Of the 3,700,000 buffalo destroyed from 1872 through 1874, only 150,000 were killed by Indians. When a group of concerned Texans asked General Sheridan if something should not be done to stop the white hunters' wholesale slaughter, he replied: Let them kill, skin, and sell until the buffalo is exterminated, as it is the only way to bring lasting peace and allow civilization to advance.

Related Characters: General Philip Sheridan (speaker)
Page Number: 265
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Chapter 12 Quotes

The offer was four hundred thousand dollars a year for the mineral rights; or if the Sioux wished to sell the hills outright the price would be six million dollars payable in fifteen annual installments. (This was a markdown price indeed, considering that one Black Hills mine alone yielded more than five hundred million dollars in gold.)

Page Number: 284
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At a place known only to them they buried Crazy Horse somewhere near Chankpe Opi Wakpala, the creek called Wounded Knee.

Related Characters: Crazy Horse
Related Symbols: Wounded Knee Massacre
Page Number: 313
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Chapter 14 Quotes

There was not enough to eat in this empty land—no wild game, no clear water to drink, and the agent did not have enough rations to feed them all. To make matters worse, the summer heat was unbearable and the air was filled with mosquitoes and flying dust.

Page Number: 334
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Chapter 15 Quotes

The Poncas of Indian Territory had learned a bitter lesson. The white man's law was an illusion; it did not apply to them.

Page Number: 365
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Chapter 16 Quotes

Ouray was to receive a salary of one thousand dollars a year for ten years, "or so long as he shall remain head chief of the Utes and at peace with the United States." Thus did Ouray become a part of the establishment, motivated to preserve the status quo.

Related Characters: Ouray
Page Number: 371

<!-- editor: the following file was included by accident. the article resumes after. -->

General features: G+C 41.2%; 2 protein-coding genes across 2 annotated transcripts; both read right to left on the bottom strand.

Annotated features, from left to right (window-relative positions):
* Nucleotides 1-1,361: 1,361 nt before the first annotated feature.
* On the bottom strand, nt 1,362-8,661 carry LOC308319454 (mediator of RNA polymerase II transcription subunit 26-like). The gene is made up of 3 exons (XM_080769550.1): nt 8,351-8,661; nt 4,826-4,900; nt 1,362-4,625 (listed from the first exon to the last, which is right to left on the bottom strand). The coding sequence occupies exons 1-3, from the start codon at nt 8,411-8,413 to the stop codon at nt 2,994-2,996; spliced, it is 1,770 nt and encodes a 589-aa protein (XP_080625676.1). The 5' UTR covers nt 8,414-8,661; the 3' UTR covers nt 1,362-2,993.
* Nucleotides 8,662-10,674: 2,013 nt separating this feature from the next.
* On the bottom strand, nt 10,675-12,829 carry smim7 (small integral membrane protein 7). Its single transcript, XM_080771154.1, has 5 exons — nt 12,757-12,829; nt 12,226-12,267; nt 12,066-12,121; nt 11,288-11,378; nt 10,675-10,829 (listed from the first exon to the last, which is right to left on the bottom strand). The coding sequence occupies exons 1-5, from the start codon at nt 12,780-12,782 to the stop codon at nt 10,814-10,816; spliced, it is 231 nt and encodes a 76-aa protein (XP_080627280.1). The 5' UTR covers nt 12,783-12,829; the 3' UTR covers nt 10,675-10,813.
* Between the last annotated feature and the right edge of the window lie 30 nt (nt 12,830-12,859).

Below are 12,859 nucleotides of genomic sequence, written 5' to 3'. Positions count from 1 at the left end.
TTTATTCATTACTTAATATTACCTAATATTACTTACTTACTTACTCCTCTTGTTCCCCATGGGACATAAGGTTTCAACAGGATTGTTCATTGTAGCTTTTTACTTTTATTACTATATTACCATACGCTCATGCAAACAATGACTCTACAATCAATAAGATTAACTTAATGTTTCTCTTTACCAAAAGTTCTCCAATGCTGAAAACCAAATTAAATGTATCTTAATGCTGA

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Chapter 17 Quotes

As the constant fighting continued, Victorio's hatred deepened. He became a ruthless killer, torturing and mutilating his victims. Some of his followers considered him a madman

Related Characters: Victorio
Page Number: 399
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Chapter 18 Quotes

"Indians!" Sitting Bull shouted. "There are no Indians left but me!"

Related Characters: Sitting Bull
Page Number: 431
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“You must not hurt anybody or do harm to anyone. You must not fight. Do right always,” the Messiah commanded. Preaching nonviolence and brotherly love, the doctrine called for no action by the Indians except to dance and sing. The Messiah would bring the resurrection. But because the Indians were dancing, the agents became alarmed and notified the soldiers, and the soldiers began to march.

Related Characters: The Paiute Messiah (speaker)
Page Number: 435
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Chapter 19 Quotes

It was the fourth day after Christmas in the year of Our Lord 1890. When the first torn and bleeding bodies were carried into the candlelit church, those who were conscious could see Christmas greenery hanging from the open rafters. Across the chancel front above the pulpit was strung a crudely lettered banner: PEACE ON EARTH, GOOD WILL TO MEN.

Related Symbols: Wounded Knee Massacre
Page Number: 445